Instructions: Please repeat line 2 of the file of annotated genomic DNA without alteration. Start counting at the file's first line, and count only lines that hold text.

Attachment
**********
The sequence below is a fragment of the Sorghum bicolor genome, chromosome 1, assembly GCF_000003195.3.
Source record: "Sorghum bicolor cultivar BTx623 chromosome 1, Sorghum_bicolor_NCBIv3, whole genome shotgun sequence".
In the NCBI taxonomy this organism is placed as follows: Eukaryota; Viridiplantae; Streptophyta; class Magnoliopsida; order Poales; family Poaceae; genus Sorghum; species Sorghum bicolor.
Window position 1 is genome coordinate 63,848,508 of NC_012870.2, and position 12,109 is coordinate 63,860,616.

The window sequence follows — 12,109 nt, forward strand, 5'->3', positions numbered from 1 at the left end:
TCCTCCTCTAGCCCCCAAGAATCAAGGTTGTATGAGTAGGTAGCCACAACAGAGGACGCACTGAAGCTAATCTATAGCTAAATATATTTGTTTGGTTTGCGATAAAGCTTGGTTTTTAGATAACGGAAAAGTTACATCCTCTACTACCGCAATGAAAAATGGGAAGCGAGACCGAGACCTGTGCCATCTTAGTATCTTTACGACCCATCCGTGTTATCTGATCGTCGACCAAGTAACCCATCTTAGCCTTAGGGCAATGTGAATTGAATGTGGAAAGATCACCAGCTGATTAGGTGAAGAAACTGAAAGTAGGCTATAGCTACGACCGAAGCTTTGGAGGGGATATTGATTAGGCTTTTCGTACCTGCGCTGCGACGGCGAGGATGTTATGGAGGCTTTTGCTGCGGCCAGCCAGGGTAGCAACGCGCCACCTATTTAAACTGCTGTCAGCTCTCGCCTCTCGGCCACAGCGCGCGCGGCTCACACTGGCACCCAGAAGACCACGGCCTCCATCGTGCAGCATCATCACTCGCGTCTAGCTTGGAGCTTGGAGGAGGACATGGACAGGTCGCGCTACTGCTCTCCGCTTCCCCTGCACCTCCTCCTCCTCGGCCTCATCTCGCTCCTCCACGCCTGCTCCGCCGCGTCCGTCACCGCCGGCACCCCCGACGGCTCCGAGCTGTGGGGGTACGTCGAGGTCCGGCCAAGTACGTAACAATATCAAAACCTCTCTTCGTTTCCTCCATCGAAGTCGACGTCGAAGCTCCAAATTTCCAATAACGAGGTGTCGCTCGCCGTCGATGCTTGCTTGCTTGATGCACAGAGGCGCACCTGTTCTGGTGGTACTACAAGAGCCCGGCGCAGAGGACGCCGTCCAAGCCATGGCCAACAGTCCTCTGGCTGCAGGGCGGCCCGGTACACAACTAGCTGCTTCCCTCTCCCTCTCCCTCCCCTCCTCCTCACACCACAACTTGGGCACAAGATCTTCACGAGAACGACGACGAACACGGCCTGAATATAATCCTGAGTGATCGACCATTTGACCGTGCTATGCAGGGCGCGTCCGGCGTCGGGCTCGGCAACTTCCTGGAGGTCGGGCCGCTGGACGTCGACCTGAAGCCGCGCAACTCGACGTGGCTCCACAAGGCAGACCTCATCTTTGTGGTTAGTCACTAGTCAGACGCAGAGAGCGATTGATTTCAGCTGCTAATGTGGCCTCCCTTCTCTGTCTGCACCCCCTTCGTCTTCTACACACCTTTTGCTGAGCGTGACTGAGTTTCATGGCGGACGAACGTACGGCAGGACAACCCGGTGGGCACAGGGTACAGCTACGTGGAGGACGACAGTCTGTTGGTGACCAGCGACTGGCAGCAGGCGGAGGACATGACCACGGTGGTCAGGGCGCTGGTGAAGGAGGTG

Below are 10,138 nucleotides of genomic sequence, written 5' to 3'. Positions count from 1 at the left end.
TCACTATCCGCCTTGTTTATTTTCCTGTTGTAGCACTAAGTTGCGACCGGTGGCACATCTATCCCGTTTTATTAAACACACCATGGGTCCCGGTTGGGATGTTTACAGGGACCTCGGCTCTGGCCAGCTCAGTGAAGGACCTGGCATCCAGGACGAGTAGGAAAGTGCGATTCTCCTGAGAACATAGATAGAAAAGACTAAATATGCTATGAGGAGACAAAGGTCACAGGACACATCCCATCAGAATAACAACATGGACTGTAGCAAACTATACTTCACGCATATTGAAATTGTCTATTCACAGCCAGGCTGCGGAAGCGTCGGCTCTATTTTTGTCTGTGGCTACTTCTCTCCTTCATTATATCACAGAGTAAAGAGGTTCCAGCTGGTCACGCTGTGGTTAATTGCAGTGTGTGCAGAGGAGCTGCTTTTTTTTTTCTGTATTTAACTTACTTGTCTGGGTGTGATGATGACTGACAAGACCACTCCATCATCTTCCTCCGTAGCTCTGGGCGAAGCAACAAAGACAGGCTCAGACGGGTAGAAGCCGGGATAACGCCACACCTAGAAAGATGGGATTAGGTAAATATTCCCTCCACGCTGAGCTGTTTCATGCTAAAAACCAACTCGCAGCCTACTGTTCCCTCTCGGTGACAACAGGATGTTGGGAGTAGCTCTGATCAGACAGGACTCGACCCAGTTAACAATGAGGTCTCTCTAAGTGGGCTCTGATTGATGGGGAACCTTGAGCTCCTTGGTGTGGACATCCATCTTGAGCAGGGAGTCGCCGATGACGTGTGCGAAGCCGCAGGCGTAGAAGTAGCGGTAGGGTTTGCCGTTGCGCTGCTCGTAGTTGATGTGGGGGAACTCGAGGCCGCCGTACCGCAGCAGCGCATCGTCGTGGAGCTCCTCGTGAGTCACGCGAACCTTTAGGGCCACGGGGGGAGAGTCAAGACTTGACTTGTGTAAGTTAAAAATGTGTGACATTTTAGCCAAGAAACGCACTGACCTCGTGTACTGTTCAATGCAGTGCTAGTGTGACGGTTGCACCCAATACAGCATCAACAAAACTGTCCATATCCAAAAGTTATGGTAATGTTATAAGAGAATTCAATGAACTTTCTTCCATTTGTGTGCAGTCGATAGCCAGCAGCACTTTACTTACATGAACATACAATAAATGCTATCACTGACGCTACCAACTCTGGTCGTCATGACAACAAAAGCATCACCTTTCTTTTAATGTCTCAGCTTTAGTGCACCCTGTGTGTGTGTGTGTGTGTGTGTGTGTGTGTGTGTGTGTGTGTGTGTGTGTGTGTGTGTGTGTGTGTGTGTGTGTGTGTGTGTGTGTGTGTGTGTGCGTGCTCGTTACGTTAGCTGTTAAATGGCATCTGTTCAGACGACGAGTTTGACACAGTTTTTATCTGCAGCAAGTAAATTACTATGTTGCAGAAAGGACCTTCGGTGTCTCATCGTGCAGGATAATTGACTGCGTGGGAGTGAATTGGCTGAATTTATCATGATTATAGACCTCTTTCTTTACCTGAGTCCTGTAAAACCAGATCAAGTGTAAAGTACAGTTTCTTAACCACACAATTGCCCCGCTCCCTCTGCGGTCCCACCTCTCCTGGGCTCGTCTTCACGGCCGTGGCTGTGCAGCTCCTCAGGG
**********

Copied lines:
Source record: "Sorghum bicolor cultivar BTx623 chromosome 1, Sorghum_bicolor_NCBIv3, whole genome shotgun sequence".